His music dealt with working life, migration and racism and celebrated musical eclecticism, which of course was lost on racists.Over the years I helped organise a few gigs, first when I worked for War Child and later, for the Stop the War Coalition. Nothing quite measures up to 27 November 2005, when Rachid Taha headlined a Stop the War gig accompanied by Brian Eno and Mick Jones, at the Astoria in Charing Cross Road,. Today, sadly buried under Crossrail.
There are no adequate words to describe that gig, but it was thrown out into the audience by Rachid’s musical talent and presence. Rock the Casbah almost brought the house down as an early present to Crossrail and his Ya Rayah removed the last bricks.
Born in 1958 near the port city of Oran in Algeria, at the height of the war of independence, slaughter stalked his country. Many readers will have read Franz Fanon’s The Wretched of the Earth and /or seen Gillo Pontecorvo’s The Battle of Algiers.
His father moved the family to France when Rachid was ten, where he became, in his son’s words, ‘a modern slave’; working in a Lyon textile factory.
This was not a happy time for North Africans in France. The Algerian war was a recent memory and the right-wing were agitating for the return of their north Arican colony. Only a few years before the family’s arrival in Lyon, Maurice Papon, Paris police chief and a senior policeman in Nazi-occupied France, organised the killing ot between 100 and 300 Algerian demonstrators, many of them thrown into the Seine.
The precariousness of the North African experience in France continues to this day with the racism and deprivation haunting the big city banlieues.
At age seventeen Rachid worked in a power station, was a house painter, dishwasher and encylopaedia salesman. As for many living at the sharp end of life, music was the passport to a better world and Rachid started performing a mixture of Algerian rai music, rap, salsa and funk.
He formed Carte de Séjour (Residency Permit) inspired by the Clash and Linton Kwesi Johnson. His lyrics dealt with working life and racism and, of course, celebrated a musical eclecticism which was lost on racists. It was certainly lost on the French music establishment who, for many years, ignored the Maghreb musicians in France who were offering an excitement which embraced their ‘host’ country, even when it rejected them.
Rachid dealt with all this with humour. The French Right were infuriated when he released his version of Charles Tenet’s sentimental Douce France, with drums and bass pulsing to a punk rhythm.
Recognition was ponderous and arrived on the slow train. After a few years running a nightclub, Les Refoulés (The Rejects) he broke out into the mainstream in the 80s, with albums produced by Steve Hillage, the former guitarist for Gong. Collecting around him musicians performing on oud, drums, buzugs, sintirs and ribabs alongside western lead and bass guitars he released Ya Rayah, followed by Migra, performed by Santana and then Rock el Casbah, a collaboration with Mick Jones, and later with Brian Eno.
In 2007 he and David Albarn staged Africa Express at Glastonbury where they were joined by Baaba Maal and K’naan. Their intent was to encourage African and Western musical collaborations. He went on to play at many other Africa Express events and Albarn said that Taha “was at the heart of what we did”.
In 2013 he released Zoom. Produced by Justin Adams, it included Brian Eno, Mick Jones and a North African treatment of Elvis Presley’s Now or Never.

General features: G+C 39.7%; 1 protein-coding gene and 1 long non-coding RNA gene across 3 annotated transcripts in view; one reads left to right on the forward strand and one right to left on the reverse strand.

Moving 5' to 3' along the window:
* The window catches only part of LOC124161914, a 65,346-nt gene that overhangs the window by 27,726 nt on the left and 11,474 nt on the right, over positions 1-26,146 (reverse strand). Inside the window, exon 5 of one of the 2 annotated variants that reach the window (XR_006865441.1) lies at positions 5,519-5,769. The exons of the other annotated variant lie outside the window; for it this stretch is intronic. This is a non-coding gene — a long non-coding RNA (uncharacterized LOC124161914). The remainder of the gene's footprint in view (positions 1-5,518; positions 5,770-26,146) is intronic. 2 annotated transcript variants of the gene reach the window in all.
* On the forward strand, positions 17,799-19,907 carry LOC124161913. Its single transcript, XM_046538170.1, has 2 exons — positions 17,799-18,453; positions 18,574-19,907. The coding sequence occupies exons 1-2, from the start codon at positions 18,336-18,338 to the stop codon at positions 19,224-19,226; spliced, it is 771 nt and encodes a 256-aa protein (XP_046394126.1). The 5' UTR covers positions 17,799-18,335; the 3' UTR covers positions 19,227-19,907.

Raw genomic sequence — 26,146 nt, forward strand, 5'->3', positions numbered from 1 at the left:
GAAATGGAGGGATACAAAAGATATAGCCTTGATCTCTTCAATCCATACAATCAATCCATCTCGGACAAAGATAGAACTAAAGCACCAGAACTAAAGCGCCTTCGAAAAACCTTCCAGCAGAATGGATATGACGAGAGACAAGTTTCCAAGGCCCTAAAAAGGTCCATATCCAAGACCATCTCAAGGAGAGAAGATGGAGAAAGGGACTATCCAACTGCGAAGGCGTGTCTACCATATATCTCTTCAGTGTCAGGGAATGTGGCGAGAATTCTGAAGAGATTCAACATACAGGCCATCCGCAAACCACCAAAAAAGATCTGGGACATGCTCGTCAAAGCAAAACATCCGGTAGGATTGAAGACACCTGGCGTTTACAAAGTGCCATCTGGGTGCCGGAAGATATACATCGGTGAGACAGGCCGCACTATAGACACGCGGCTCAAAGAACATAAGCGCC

He recorded a new album earlier this year, as yet untitled, but due for release in 2019.
Rachid called his music ‘rock ‘n rai’ or, as he liked to joke, ‘It’s all ‘Rai Cooder.’ But for me, Rachid’s genre is best summed up, again in his words, as ‘Western music read from right to left.’
Was Rachid a ‘political artist.’ Over to him. “To be called a political artist is almost to be insulted, but yes I am a political artist. I’m a working class artist. There’s not many of us left.”
My favourite album is the 2005 Tekitoi. As always he has a verbal explanation for this work. He said the album condemned, “liars, thieves, humiliators, killers, oppressors, traitors, the envious, the rotters, the diggers, propagandists, destroyers, slavers, Get rid of them! Ask them for an explanation!”
David Albarn described him as “a beautiful person, very naughty, impish and with bright eyes and generous with his time. I just loved him and always enjoyed performing with him.”
His UK manager, Rikki Stein told me, “He was an angel – our angel.”
When he sang in 2017 on Goran Bregović album Three Letters From Sarajevo, Bregović said, “You thought he will not survive, he’ll die before the second verse.” I felt this about him when we met all those years before. Perhaps we are lucky he survived so long!
Rachid Taha suffered from a disease diagnosed in 1987 where the lower part of the brain pushes down into the spinal canal. “I’m tired of people thinking I’m a drunk on stage. These are the symptoms of Arnold Chiari disease. I’m stumbling because I’m losing my balance. I’m wavering.”
The stumbling along with the music came to an end on 12 September 2018 when he died in his sleep of a heart attack.
So sad you are longer here, Rachid, with your words, humour and music. But like all great music it will not have died with you. Orkod Fe Salam.
Rachid Taha: Voilà, Voilà
In 1993, Rachid Taha released his anti-racism anthem Voilà, Voilà, which he recorded again for his 2012 album Zoom, with a number of guests, including Brian Eno, Mick Jones (The Clash) and Eic Cantona.
Rachid Taha and 123 Soleils
In 1998, Rachi Taha performed with Khaled and Faudel at the legendary 123 Soleils concert. The live album/DVD was hugely successful, selling over two million copies.